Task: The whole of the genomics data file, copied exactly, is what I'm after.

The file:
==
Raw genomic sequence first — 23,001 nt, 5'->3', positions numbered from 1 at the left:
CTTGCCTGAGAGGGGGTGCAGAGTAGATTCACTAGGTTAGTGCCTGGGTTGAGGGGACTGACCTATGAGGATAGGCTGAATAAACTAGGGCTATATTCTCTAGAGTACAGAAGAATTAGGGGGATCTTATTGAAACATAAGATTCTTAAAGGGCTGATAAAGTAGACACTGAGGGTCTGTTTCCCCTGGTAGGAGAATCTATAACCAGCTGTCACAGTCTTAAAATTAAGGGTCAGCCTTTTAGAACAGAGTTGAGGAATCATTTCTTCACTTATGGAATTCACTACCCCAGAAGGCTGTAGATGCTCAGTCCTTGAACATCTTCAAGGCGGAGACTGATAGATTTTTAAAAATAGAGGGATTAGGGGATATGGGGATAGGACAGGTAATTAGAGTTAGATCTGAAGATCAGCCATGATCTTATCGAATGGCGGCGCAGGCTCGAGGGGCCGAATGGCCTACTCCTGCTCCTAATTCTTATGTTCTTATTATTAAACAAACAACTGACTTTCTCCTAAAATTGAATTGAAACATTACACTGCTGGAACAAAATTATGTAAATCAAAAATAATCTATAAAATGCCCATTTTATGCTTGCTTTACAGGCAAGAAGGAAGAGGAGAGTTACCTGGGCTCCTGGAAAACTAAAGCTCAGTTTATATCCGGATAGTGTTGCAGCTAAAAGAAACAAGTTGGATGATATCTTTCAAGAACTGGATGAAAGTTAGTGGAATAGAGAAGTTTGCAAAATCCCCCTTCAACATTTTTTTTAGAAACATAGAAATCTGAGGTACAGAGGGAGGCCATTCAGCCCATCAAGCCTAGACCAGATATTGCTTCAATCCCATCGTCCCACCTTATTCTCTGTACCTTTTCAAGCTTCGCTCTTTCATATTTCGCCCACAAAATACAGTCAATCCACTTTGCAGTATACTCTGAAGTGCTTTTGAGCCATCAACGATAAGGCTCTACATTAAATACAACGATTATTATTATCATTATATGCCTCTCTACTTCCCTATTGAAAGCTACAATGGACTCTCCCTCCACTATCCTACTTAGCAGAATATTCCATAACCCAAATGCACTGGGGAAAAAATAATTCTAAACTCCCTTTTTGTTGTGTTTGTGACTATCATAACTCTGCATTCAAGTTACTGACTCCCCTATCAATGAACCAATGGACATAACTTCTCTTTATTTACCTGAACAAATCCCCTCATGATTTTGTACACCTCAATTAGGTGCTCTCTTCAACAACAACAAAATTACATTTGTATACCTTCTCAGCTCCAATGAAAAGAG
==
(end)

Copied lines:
Raw genomic sequence first — 23,001 nt, 5'->3', positions numbered from 1 at the left:
CTTGCCTGAGAGGGGGTGCAGAGTAGATTCACTAGGTTAGTGCCTGGGTTGAGGGGACTGACCTATGAGGATAGGCTGAATAAACTAGGGCTATATTCTCTAGAGTACAGAAGAATTAGGGGGATCTTATTGAAACATAAGATTCTTAAAGGGCTGATAAAGTAGACACTGAGGGTCTGTTTCCCCTGGTAGGAGAATCTATAACCAGCTGTCACAGTCTTAAAATTAAGGGTCAGCCTTTTAGAACAGAGTTGAGGAATCATTTCTTCACTTATGGAATTCACTACCCCAGAAGGCTGTAGATGCTCAGTCCTTGAACATCTTCAAGGCGGAGACTGATAGATTTTTAAAAATAGAGGGATTAGGGGATATGGGGATAGGACAGGTAATTAGAGTTAGATCTGAAGATCAGCCATGATCTTATCGAATGGCGGCGCAGGCTCGAGGGGCCGAATGGCCTACTCCTGCTCCTAATTCTTATGTTCTTATTATTAAACAAACAACTGACTTTCTCCTAAAATTGAATTGAAACATTACACTGCTGGAACAAAATTATGTAAATCAAAAATAATCTATAAAATGCCCATTTTATGCTTGCTTTACAGGCAAGAAGGAAGAGGAGAGTTACCTGGGCTCCTGGAAAACTAAAGCTCAGTTTATATCCGGATAGTGTTGCAGCTAAAAGAAACAAGTTGGATGATATCTTTCAAGAACTGGATGAAAGTTAGTGGAATAGAGAAGTTTGCAAAATCCCCCTTCAACATTTTTTTTAGAAACATAGAAATCTGAGGTACAGAGGGAGGCCATTCAGCCCATCAAGCCTAGACCAGATATTGCTTCAATCCCATCGTCCCACCTTATTCTCTGTACCTTTTCAAGCTTCGCTCTTTCATATTTCGCCCACAAAATACAGTCAATCCACTTTGCAGTATACTCTGAAGTGCTTTTGAGCCATCAACGATAAGGCTCTACATTAAATACAACGATTATTATTATCATTATATGCCTCTCTACTTCCCTATTGAAAGCTACAATGGACTCTCCCTCCACTATCCTACTTAGCAGAATATTCCATAACCCAAATGCACTGGGGAAAAAATAATTCTAAACTCCCTTTTTGTTGTGTTTGTGACTATCATAACTCTGCATTCAAGTTACTGACTCCCCTATCAATGAACCAATGGACATAACTTCTCTTTATTTACCTGAACAAATCCCCTCATGATTTTGTACACCTCAATTAGGTGCTCTCTTCAACAACAACAAAATTACATTTGTATACCTTCTCAGCTCCAATGAAAAGAG